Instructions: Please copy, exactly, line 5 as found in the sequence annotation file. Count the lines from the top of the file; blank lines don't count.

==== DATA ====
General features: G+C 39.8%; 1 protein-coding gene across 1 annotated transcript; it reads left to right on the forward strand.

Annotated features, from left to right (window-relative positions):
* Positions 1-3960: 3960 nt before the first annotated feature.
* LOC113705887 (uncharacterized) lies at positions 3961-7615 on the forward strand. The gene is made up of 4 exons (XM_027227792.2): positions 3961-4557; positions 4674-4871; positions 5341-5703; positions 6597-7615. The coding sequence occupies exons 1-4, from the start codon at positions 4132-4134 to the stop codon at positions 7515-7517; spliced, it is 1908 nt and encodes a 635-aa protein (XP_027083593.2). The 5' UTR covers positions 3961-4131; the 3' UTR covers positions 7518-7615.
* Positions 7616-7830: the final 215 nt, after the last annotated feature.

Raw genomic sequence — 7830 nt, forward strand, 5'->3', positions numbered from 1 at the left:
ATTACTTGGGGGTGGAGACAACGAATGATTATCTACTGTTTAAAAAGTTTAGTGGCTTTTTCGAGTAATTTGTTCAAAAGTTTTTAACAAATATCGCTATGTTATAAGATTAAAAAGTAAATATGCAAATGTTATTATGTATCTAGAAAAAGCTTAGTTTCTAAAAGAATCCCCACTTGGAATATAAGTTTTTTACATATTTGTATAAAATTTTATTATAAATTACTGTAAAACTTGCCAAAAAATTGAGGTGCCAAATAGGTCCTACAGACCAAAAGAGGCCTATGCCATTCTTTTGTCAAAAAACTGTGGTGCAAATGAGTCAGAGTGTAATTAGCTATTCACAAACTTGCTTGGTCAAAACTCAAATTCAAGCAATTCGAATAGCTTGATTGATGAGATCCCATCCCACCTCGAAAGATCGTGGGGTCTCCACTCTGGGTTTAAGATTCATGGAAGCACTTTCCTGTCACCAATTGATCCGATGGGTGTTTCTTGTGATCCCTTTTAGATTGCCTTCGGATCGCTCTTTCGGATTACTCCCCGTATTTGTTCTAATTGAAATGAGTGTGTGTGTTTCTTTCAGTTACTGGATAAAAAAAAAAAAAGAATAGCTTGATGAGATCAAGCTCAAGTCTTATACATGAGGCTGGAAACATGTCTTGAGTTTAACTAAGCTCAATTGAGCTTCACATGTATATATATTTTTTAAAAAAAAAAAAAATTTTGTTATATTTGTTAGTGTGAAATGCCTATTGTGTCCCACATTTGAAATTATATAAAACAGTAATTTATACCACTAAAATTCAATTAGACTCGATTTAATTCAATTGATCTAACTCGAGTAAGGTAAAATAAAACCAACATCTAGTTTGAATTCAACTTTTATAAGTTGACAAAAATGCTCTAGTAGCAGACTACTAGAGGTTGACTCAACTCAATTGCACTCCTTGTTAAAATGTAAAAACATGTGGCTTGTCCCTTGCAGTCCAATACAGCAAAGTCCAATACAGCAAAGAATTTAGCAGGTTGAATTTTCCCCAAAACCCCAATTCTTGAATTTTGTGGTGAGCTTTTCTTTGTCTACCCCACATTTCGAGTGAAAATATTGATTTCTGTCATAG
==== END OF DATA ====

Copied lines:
* Positions 7616-7830: the final 215 nt, after the last annotated feature.